Master Gardeners Presentation: Gardening as we Age. Three cheers for these presentations at the Pima County Public Library, which have been on special topics ranging from roses to tomatoes to water-efficient plants. This week, learn some tips and techniques for keeping gardening safe (and fun!) as you age. It's one of those things you always said you were going to have more time for after retirement, so if retirement is here, or approaching, now's the perfect time to go over the best ways to take care of your knees. 1:30 to 3 p.m. Monday, Jan. 27. Wheeler Taft Abbett Sr. Library, 7800 N. Schisler Drive. Free.
Boyce Thompson Arboretum Tour–Geology. Have you ever been to the Boyce Thompson Arboretum, Arizona's largest and oldest botanical garden? It's out in Superior, but the UA is one of the institutions that runs the place, so we kind of get to claim it as a Tucson thing. Anyway, let this tour, where you'll learn about nearly 2 billion years' worth of volcanic and geologic history, be the reason you finally make it out there. You guide will be talking about topics like the Pinal schist (the basement rock of southeastern Arizona), the volcanic origins of Picket Post Mountain and the Apache Leap tuff (tuff isn't only a rebellious spelling of "tough," apparently. It's also a type of igneous rock). See? We're learning already! 8 a.m. Saturday, Jan. 25. Boyce Thompson Arboretum State Park, 37615 E. Arboretum Way, Superior. Included with admission, $15 adults, $5 kids 5 to 12, free for kids under 5 and members.
The Summer Guests: A Rescue Story. This new novel by New York Times bestselling author Mary Alice Monroe is about a group of evacuees fleeing the coasts of Florida and South Carolina when threatened by a hurricane. But, more than that, it's about how sometimes during the worst of circumstances, you learn about what is truly important, and you find new beginnings. For this event at the Oro Valley Public Library, Monroe will be doing a reading, a Q&A session and a book signing. What a treat! 2 to 3 p.m. Tuesday, Jan. 28. Oro Valley Public Library, 1305 W. Naranja Drive. Free.
Fun in General
Citrus Jubilee at the Farmers Markets. How could you not want to be involved in something with a title like "Citrus Jubilee?" The season for oranges, grapefruits, lemons, tangelos and kumquats is finally here, and Heirloom Farmers Markets is hosting a celebration of all that sweet local tang. Citrus tastings, live music and plenty for sale at several locations. All of the events run from 9 a.m. to 1 p.m. Here's the rest of the rundown: Friday, Jan. 24 at the Udall Park, 7202 N. Tanque Verde Road. Saturday, Jan. 25 at Steam Pump Ranch, 20901 N. Oracle Road. And Sunday, Jan. 26 at Rillito Park, 4502 N. First Ave. (The Rillito Park market has the largest citrus bounty of the weekend, plus free juicing services!)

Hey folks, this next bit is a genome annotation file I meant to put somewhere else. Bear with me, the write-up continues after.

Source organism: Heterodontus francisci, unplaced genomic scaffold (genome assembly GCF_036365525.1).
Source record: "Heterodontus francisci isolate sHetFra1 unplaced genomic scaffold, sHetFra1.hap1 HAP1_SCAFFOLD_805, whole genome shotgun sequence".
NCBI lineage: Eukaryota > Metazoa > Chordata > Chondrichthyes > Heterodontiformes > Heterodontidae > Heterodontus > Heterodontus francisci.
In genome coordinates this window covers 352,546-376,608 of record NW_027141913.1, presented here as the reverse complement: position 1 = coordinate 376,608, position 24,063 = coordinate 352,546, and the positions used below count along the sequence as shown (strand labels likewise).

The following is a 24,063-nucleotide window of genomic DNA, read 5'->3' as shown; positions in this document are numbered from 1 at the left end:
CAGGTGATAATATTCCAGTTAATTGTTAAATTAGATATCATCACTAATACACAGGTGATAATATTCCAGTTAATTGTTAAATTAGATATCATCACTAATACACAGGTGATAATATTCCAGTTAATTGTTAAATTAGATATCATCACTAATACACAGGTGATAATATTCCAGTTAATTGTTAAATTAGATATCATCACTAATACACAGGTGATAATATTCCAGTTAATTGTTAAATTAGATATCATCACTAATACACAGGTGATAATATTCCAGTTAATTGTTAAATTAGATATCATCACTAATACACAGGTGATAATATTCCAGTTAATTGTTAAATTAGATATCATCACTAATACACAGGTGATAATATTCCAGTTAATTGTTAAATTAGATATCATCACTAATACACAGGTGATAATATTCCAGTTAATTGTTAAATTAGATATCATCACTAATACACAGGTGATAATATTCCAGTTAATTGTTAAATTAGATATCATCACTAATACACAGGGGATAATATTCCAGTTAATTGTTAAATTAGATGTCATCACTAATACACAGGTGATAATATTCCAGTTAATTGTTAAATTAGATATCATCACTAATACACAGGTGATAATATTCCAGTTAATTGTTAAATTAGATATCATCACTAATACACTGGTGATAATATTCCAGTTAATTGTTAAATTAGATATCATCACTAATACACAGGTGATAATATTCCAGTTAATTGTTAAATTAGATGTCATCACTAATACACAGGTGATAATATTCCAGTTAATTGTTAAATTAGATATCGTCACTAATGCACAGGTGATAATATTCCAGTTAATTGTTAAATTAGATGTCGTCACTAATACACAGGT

Tucson Roadrunners vs. Bakersfield Condors. Now that most of us are back to school, and even MLK Jr. Day has passed, it can sometimes start to feel like all of the things that make Tucson so great in the winter are slipping away. But never fear! We've still got our local hockey team. This week, they face off against Bakersfield twice. Friday night, they've got special ticket prices, including half-off tickets for seniors 55+. Saturday night is University of Arizona Night, with an offer that includes four tickets and four co-branded Roadrunners/UA hats. 7 p.m. on Friday, Jan. 24, and Saturday, Jan. 25. Tucson Convention Center, 260 S. Church Ave. Regular tickets star at $13, see tucsonroadrunners.com for more info on special pricing.
Family Adventure Fourth Saturday. The Tucson Presidio Museum makes a great place for a family adventure any day of the month, but this day is specifically dedicated to it. They're firm believers that "living history" is the most entertaining and effective way to accomplish their mission of historical education and preservation, and this day is full of it. Take a tour of the grounds, including the Presidio barracks, original foundation wall and the mural; enjoy a blacksmithing or tinsmithing activity; and take part in an interactive activity to learn more about Tucson's history and culture. Arrive between 10 a.m. and 1 p.m. to participate. Saturday, Jan. 25. Tucson Presidio Museum, 196 N. Court Ave. $5 GA.
Chinese New Year Celebration: Year of the Rat. One of the traditions surrounding Chines New Year is for families to give their houses a good, thorough cleaning, to sweep away past misfortune and make way for good luck. And, if your house looks anything like mine does post-(Western) holiday season, then we should all probably try out this tradition. But if you want to do some of the more fun celebrating, head over to the Tucson Chinese Cultural Center for a day full of authentic Chinese food, arts and crafts for sale, and games for the kids. 11 a.m. to 3 p.m. Saturday, Jan. 25. Tucson Chinese Cultural Center, 1288 W. River Road. $5 GA, free for kids 12 and under.
Japanese Archery Ceremony. Shooting a bamboo bow used to be a battlefield skill for samurai. These days, "The Way of the Bow" (kyudo) is closer to a form of meditation, in which the archer cultivates a clear mind and freedom from fear and distraction along with technical precision. At this Yume Japanese Gardens event, members of Arizona Kyudo Kai will be shooting their bows (which are nearly eight feet long!) They'll also discuss the traditional etiquette, ceremonial dress and shooting procedures and stances that make the practice a discipline for both mind and body. It's a truly fascinating look at this character-building art form. 1 to 3 p.m. Sunday, Jan. 26. Yume Japanese Gardens, 2130 N. Alvernon Way. $16 adults, $5 kids 3 to 15, free for members.